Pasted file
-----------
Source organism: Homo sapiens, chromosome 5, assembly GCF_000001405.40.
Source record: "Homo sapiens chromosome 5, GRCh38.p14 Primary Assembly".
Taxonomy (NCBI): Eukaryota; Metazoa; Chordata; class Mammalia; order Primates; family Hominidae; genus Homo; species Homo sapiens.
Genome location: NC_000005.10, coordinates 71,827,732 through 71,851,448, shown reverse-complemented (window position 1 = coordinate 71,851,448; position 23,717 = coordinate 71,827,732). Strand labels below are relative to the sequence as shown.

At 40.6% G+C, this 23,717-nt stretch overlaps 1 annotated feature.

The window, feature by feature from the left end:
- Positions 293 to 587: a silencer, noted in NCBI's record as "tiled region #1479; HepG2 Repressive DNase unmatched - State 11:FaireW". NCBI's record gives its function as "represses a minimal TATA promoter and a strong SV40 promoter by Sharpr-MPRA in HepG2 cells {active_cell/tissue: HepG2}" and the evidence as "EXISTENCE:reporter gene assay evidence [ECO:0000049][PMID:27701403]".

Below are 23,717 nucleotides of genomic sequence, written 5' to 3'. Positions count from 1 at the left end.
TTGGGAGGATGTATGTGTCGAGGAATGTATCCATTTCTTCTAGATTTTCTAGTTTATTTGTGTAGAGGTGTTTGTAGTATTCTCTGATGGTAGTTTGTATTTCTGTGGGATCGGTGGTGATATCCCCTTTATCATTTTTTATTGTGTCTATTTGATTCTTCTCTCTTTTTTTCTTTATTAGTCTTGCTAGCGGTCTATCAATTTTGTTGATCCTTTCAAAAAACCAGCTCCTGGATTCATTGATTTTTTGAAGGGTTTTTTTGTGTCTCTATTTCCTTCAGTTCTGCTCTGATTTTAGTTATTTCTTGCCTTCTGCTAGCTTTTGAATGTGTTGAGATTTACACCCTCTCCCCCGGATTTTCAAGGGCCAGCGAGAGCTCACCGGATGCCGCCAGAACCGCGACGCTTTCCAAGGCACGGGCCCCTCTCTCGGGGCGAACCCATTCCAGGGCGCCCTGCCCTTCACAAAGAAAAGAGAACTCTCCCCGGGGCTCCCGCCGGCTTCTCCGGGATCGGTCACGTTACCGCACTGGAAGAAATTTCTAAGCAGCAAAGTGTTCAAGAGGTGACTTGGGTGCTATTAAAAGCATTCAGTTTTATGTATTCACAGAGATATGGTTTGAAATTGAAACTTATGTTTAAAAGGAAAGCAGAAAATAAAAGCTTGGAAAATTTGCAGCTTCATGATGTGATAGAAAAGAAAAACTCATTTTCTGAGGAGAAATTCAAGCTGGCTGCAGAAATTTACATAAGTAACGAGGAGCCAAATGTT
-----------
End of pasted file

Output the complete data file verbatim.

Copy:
Source organism: Homo sapiens, chromosome 5, assembly GCF_000001405.40.
Source record: "Homo sapiens chromosome 5, GRCh38.p14 Primary Assembly".
Taxonomy (NCBI): Eukaryota; Metazoa; Chordata; class Mammalia; order Primates; family Hominidae; genus Homo; species Homo sapiens.
Genome location: NC_000005.10, coordinates 71,827,732 through 71,851,448, shown reverse-complemented (window position 1 = coordinate 71,851,448; position 23,717 = coordinate 71,827,732). Strand labels below are relative to the sequence as shown.

At 40.6% G+C, this 23,717-nt stretch overlaps 1 annotated feature.

The window, feature by feature from the left end:
- Positions 293 to 587: a silencer, noted in NCBI's record as "tiled region #1479; HepG2 Repressive DNase unmatched - State 11:FaireW". NCBI's record gives its function as "represses a minimal TATA promoter and a strong SV40 promoter by Sharpr-MPRA in HepG2 cells {active_cell/tissue: HepG2}" and the evidence as "EXISTENCE:reporter gene assay evidence [ECO:0000049][PMID:27701403]".

Below are 23,717 nucleotides of genomic sequence, written 5' to 3'. Positions count from 1 at the left end.
TTGGGAGGATGTATGTGTCGAGGAATGTATCCATTTCTTCTAGATTTTCTAGTTTATTTGTGTAGAGGTGTTTGTAGTATTCTCTGATGGTAGTTTGTATTTCTGTGGGATCGGTGGTGATATCCCCTTTATCATTTTTTATTGTGTCTATTTGATTCTTCTCTCTTTTTTTCTTTATTAGTCTTGCTAGCGGTCTATCAATTTTGTTGATCCTTTCAAAAAACCAGCTCCTGGATTCATTGATTTTTTGAAGGGTTTTTTTGTGTCTCTATTTCCTTCAGTTCTGCTCTGATTTTAGTTATTTCTTGCCTTCTGCTAGCTTTTGAATGTGTTGAGATTTACACCCTCTCCCCCGGATTTTCAAGGGCCAGCGAGAGCTCACCGGATGCCGCCAGAACCGCGACGCTTTCCAAGGCACGGGCCCCTCTCTCGGGGCGAACCCATTCCAGGGCGCCCTGCCCTTCACAAAGAAAAGAGAACTCTCCCCGGGGCTCCCGCCGGCTTCTCCGGGATCGGTCACGTTACCGCACTGGAAGAAATTTCTAAGCAGCAAAGTGTTCAAGAGGTGACTTGGGTGCTATTAAAAGCATTCAGTTTTATGTATTCACAGAGATATGGTTTGAAATTGAAACTTATGTTTAAAAGGAAAGCAGAAAATAAAAGCTTGGAAAATTTGCAGCTTCATGATGTGATAGAAAAGAAAAACTCATTTTCTGAGGAGAAATTCAAGCTGGCTGCAGAAATTTACATAAGTAACGAGGAGCCAAATGTT